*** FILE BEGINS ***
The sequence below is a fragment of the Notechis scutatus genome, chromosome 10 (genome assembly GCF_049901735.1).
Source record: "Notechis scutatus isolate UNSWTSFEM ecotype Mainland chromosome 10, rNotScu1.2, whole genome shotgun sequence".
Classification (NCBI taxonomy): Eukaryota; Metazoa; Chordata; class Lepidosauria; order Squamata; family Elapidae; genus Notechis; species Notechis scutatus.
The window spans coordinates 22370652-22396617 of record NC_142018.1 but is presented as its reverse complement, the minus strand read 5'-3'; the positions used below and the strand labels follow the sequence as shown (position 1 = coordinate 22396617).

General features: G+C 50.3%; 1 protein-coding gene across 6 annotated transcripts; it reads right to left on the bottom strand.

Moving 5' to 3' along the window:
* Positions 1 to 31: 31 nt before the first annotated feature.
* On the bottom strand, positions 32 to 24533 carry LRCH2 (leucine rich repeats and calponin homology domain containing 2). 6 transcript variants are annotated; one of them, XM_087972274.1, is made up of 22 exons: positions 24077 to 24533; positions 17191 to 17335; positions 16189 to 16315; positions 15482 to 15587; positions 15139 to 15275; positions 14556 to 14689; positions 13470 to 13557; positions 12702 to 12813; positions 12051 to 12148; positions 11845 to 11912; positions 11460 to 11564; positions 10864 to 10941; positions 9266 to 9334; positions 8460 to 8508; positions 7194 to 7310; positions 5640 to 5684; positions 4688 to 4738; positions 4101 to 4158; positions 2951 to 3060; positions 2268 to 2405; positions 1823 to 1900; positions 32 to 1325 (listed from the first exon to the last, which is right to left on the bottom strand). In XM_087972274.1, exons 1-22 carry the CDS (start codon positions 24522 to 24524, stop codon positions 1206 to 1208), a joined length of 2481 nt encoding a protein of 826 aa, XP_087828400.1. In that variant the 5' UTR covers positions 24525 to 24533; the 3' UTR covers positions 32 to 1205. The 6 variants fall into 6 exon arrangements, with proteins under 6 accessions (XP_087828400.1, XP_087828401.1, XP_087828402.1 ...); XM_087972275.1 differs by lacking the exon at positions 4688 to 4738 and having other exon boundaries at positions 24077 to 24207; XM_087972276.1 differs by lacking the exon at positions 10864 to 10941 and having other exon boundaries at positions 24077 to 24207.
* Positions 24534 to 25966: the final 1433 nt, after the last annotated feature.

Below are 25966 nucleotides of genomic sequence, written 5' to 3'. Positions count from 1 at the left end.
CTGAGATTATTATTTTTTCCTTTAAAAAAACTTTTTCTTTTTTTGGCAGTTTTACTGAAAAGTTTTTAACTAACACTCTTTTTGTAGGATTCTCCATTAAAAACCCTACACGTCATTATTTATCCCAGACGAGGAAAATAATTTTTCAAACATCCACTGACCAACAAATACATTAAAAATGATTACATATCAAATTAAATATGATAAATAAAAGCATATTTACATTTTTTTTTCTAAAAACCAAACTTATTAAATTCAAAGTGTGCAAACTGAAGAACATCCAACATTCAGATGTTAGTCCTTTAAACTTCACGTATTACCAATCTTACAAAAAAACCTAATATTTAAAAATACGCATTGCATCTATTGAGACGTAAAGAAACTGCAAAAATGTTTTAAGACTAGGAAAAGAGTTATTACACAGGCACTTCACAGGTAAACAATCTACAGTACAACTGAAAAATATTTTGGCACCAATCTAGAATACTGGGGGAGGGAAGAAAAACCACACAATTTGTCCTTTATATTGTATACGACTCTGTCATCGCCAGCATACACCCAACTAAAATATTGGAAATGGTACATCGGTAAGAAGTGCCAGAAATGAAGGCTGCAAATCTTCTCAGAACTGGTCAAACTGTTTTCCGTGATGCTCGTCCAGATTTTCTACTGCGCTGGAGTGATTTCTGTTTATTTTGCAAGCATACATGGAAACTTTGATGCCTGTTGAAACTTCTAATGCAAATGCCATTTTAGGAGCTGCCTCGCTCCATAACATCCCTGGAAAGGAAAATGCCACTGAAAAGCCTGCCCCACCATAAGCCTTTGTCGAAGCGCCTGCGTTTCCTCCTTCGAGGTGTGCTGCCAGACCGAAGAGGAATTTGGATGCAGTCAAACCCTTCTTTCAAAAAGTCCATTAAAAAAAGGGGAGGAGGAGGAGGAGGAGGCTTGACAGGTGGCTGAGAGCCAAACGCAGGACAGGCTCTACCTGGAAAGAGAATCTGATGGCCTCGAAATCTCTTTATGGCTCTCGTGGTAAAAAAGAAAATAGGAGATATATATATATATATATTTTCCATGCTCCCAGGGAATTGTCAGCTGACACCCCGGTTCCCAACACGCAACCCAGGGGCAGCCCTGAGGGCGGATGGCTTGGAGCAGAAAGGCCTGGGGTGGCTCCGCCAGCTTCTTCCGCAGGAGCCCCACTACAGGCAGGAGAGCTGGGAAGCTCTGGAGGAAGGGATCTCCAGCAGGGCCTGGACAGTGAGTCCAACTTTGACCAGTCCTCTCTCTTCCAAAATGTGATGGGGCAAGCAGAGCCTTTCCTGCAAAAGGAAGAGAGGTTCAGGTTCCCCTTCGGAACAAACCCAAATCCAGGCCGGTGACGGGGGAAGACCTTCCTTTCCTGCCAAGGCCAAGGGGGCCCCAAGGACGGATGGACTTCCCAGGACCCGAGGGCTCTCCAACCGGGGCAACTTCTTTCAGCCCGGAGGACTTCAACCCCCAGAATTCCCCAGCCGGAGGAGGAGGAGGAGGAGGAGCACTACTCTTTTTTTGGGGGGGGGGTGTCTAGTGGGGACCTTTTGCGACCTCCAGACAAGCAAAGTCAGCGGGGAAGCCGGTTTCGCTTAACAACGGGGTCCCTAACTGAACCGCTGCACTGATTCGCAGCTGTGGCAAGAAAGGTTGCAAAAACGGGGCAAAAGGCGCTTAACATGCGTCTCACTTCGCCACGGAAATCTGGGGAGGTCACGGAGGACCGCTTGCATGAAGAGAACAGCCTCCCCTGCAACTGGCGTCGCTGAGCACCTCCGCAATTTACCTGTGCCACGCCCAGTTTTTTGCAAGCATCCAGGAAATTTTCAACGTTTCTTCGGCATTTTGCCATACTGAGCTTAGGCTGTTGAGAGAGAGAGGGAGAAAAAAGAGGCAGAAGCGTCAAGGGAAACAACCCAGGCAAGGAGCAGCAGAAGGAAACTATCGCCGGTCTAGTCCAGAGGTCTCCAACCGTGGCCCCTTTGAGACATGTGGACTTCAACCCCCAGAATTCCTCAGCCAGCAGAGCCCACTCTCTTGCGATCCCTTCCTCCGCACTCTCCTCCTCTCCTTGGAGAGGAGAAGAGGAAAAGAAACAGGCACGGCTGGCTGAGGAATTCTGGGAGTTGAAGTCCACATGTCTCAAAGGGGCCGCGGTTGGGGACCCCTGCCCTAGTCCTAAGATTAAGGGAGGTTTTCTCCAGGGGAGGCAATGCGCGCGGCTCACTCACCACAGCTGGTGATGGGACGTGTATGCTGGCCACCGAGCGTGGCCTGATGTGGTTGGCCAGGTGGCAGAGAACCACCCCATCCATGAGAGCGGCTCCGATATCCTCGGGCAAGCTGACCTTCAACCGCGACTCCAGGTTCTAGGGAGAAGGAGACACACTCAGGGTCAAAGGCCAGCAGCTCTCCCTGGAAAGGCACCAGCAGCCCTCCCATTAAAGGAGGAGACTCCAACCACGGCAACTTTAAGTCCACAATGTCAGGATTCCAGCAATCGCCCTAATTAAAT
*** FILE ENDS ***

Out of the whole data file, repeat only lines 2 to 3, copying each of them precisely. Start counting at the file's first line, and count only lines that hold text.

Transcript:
Source record: "Notechis scutatus isolate UNSWTSFEM ecotype Mainland chromosome 10, rNotScu1.2, whole genome shotgun sequence".
Classification (NCBI taxonomy): Eukaryota; Metazoa; Chordata; class Lepidosauria; order Squamata; family Elapidae; genus Notechis; species Notechis scutatus.